# Tag Info

1 vote
Accepted

### The definition on vacuum-vacuum amplitude with current in chapter of External Field Method of Weinberg's QFT

$Z_0=Z[J\!=\!0]$ in eq. (9.39) is the functional determinant from the Gaussian integration of the path integral with a quadratic action. See also how P&S complete the square in eqs. (9.37)-(9.38). ...
• 202k

### Fermionic propagator

Hint: For eq. (1) to be non-trivial we must assume that $G^{ij}$ is antisymmetric in $i\leftrightarrow j$.
• 202k
1 vote

### A question about time evolution of position distributions

Then, can I describe the transform between the two distributions as $$P’(x) = \int P(a) D(a, x-a, t’, t)da$$ over all space. No. Not in general, if you want to include quantum mechanics. It is well ...
• 20k
Accepted

### Why are 2-point functions Green's functions?

It follows from the Schwinger-Dyson equations. Let's prove it for the case you're interested in (though the equations are more general). I will do it for a scalar field and let you work out the ...
• 26k
Accepted

### Exponential decay of propagator outside lightcone

Such asymptotic behaviour are typically calculated using the Laplace method (which is generalised to the saddle point method). It's worth looking into in depth, you'll use it again and again in QFT. ...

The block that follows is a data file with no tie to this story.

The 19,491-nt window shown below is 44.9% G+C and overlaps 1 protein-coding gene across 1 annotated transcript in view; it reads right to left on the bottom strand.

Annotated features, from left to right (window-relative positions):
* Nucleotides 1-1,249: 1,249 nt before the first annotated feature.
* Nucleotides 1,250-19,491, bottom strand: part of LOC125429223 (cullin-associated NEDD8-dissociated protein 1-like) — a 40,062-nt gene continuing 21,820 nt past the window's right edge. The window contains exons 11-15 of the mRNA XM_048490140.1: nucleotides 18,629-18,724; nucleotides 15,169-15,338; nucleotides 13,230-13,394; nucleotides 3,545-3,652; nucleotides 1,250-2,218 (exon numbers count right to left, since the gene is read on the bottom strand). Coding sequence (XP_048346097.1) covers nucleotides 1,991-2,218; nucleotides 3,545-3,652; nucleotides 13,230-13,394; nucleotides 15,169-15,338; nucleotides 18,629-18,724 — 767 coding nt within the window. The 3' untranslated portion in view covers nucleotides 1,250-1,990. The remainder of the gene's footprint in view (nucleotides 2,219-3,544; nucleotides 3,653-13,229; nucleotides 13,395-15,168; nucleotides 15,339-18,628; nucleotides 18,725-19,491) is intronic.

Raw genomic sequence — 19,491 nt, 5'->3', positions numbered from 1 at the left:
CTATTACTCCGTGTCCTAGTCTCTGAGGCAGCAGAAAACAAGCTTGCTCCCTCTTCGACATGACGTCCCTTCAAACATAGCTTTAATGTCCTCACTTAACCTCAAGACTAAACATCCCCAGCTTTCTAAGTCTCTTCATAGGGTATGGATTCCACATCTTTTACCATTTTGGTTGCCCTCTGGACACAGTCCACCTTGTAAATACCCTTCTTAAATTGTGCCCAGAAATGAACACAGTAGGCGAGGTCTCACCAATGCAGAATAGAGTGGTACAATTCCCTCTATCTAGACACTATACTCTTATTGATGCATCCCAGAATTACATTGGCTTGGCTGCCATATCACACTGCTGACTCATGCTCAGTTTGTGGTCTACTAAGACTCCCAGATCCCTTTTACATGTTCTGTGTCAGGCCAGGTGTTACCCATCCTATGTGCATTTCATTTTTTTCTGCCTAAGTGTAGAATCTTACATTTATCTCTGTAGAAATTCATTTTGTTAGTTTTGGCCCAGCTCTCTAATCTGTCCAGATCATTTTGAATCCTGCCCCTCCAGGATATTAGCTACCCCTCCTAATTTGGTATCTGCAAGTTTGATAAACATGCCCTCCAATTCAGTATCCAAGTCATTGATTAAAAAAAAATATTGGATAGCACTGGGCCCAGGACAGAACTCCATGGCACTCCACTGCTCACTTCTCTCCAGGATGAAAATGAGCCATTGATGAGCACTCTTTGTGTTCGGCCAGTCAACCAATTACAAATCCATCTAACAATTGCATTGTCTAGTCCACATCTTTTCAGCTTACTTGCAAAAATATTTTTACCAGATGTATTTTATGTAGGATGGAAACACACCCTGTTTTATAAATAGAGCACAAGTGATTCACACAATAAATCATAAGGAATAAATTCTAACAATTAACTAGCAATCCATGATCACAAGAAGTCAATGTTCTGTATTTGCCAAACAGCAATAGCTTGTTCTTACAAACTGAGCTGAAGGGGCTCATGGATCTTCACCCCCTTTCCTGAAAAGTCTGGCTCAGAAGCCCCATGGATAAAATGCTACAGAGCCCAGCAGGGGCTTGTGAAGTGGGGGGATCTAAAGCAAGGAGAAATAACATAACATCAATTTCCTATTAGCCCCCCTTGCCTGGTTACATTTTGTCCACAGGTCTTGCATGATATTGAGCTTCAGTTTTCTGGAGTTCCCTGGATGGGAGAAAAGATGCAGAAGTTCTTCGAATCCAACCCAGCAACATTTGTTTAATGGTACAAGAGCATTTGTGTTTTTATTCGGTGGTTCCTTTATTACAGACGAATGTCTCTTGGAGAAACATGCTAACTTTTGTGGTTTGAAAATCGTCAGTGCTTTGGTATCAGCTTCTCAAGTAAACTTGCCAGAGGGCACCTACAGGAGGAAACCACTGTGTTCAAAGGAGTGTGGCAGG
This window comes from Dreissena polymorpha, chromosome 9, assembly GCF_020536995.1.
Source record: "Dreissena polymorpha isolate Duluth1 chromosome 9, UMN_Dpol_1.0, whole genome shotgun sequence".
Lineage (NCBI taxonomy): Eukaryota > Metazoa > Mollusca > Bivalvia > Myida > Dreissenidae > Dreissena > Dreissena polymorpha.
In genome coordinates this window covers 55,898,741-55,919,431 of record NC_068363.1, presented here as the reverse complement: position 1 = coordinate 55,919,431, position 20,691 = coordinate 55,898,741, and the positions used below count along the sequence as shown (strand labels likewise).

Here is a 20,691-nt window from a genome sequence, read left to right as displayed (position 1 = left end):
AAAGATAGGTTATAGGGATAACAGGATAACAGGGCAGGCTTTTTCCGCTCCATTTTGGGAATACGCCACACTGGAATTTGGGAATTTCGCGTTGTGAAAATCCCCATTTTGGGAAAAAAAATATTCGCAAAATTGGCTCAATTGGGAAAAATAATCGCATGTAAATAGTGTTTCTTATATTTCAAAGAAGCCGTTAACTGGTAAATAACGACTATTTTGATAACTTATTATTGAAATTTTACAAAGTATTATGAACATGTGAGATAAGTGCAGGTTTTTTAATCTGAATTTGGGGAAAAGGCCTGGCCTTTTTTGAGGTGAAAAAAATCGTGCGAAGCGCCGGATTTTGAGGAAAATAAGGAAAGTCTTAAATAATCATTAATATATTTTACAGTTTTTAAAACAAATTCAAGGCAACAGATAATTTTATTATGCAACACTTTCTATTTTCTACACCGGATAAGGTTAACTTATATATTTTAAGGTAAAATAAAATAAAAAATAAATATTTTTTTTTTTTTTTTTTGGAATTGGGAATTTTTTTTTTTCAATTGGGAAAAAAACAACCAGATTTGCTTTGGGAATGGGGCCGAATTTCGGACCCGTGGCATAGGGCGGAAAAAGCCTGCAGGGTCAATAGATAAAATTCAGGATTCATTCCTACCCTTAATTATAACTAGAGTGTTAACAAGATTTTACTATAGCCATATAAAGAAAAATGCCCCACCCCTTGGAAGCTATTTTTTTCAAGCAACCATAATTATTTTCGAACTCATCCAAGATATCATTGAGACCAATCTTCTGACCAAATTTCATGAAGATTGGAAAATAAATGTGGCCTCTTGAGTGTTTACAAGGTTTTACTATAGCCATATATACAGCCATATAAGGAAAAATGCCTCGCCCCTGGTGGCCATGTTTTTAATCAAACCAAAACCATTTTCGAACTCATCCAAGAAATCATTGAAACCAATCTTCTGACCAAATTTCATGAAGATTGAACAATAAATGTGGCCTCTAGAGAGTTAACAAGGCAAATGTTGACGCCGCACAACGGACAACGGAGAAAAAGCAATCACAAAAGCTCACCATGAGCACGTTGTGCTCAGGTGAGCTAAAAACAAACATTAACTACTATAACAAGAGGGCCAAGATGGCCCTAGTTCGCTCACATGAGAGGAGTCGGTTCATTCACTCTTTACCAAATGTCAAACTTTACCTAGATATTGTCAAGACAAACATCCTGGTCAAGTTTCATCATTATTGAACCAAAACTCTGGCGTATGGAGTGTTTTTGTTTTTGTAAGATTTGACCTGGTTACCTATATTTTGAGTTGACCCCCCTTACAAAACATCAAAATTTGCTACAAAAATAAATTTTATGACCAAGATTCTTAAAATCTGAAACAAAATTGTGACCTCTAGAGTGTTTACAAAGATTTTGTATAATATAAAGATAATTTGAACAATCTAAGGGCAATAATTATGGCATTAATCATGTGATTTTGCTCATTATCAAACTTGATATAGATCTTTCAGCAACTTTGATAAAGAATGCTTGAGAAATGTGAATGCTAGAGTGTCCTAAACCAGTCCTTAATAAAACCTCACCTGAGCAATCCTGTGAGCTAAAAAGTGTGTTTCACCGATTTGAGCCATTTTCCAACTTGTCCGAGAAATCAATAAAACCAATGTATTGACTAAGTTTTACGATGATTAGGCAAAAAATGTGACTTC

• 11.5k
1 vote
Accepted

### Renormalization condition for field strength renormalization

At any loop level, the general form of the dressed propagator of the $\phi^4$ theory is $$\tilde{D}_\text{resummed}(p)=\frac{i}{p^2-m_0^2(\Lambda)-\Sigma(p^2,\Lambda)}\tag{1}\label{1},$$ where $\Sigma$...
• 1,929
1 vote

### How does the Green's function related the wavefunctions at different space-time points in Schrödinger's equation?

In short, the link between the two is Duhamel’s principle. Green’s functions arise whenever you want to solve an inhomogeneous linear problem. In the case of the Schrödinger equation, there are two ...
• 11.5k
Accepted

### How does the Green's function related the wavefunctions at different space-time points in Schrödinger's equation?

Suppose you know the wavefunction $$\phi(t^\prime,x^\prime)=\langle x^\prime |\phi(t^\prime)\rangle \tag{1} \label{1}$$ (in the Schrödinger picture) at some (fixed) initial time $t^\prime$ and you ...
• 6,018
Well, the self-loop propagator $D(z-z)$ in OP's Feynman diagram occupies 2 of the 4 legs of the 4-vertex. It is also responsible for a symmetry factor $S=2$ that the diagram should be divided with.